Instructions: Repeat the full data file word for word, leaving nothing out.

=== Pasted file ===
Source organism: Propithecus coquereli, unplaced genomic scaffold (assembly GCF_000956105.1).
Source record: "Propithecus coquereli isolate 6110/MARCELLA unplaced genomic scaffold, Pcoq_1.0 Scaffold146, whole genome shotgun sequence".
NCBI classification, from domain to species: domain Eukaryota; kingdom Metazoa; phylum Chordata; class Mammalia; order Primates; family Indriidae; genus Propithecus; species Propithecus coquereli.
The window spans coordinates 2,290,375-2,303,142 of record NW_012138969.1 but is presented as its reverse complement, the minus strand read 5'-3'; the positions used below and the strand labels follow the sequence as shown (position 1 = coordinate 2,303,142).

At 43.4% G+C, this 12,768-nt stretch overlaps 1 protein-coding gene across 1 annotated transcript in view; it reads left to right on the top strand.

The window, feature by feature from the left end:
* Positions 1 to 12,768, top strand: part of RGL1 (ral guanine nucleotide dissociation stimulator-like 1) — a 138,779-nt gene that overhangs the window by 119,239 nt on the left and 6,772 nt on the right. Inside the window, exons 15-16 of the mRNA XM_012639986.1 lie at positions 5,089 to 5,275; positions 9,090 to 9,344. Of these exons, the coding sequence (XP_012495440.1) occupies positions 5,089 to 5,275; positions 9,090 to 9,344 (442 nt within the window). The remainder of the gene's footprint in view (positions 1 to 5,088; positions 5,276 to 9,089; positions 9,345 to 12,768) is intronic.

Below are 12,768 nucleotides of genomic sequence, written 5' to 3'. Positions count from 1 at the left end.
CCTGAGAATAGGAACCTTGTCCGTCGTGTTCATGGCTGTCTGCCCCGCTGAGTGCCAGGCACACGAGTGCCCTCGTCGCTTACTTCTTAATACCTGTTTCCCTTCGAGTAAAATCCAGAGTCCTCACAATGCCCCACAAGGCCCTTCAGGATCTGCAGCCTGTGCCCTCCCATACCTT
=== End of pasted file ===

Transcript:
Source organism: Propithecus coquereli, unplaced genomic scaffold (assembly GCF_000956105.1).
Source record: "Propithecus coquereli isolate 6110/MARCELLA unplaced genomic scaffold, Pcoq_1.0 Scaffold146, whole genome shotgun sequence".
NCBI classification, from domain to species: domain Eukaryota; kingdom Metazoa; phylum Chordata; class Mammalia; order Primates; family Indriidae; genus Propithecus; species Propithecus coquereli.
The window spans coordinates 2,290,375-2,303,142 of record NW_012138969.1 but is presented as its reverse complement, the minus strand read 5'-3'; the positions used below and the strand labels follow the sequence as shown (position 1 = coordinate 2,303,142).

At 43.4% G+C, this 12,768-nt stretch overlaps 1 protein-coding gene across 1 annotated transcript in view; it reads left to right on the top strand.

The window, feature by feature from the left end:
* Positions 1 to 12,768, top strand: part of RGL1 (ral guanine nucleotide dissociation stimulator-like 1) — a 138,779-nt gene that overhangs the window by 119,239 nt on the left and 6,772 nt on the right. Inside the window, exons 15-16 of the mRNA XM_012639986.1 lie at positions 5,089 to 5,275; positions 9,090 to 9,344. Of these exons, the coding sequence (XP_012495440.1) occupies positions 5,089 to 5,275; positions 9,090 to 9,344 (442 nt within the window). The remainder of the gene's footprint in view (positions 1 to 5,088; positions 5,276 to 9,089; positions 9,345 to 12,768) is intronic.

Below are 12,768 nucleotides of genomic sequence, written 5' to 3'. Positions count from 1 at the left end.
CCTGAGAATAGGAACCTTGTCCGTCGTGTTCATGGCTGTCTGCCCCGCTGAGTGCCAGGCACACGAGTGCCCTCGTCGCTTACTTCTTAATACCTGTTTCCCTTCGAGTAAAATCCAGAGTCCTCACAATGCCCCACAAGGCCCTTCAGGATCTGCAGCCTGTGCCCTCCCATACCTT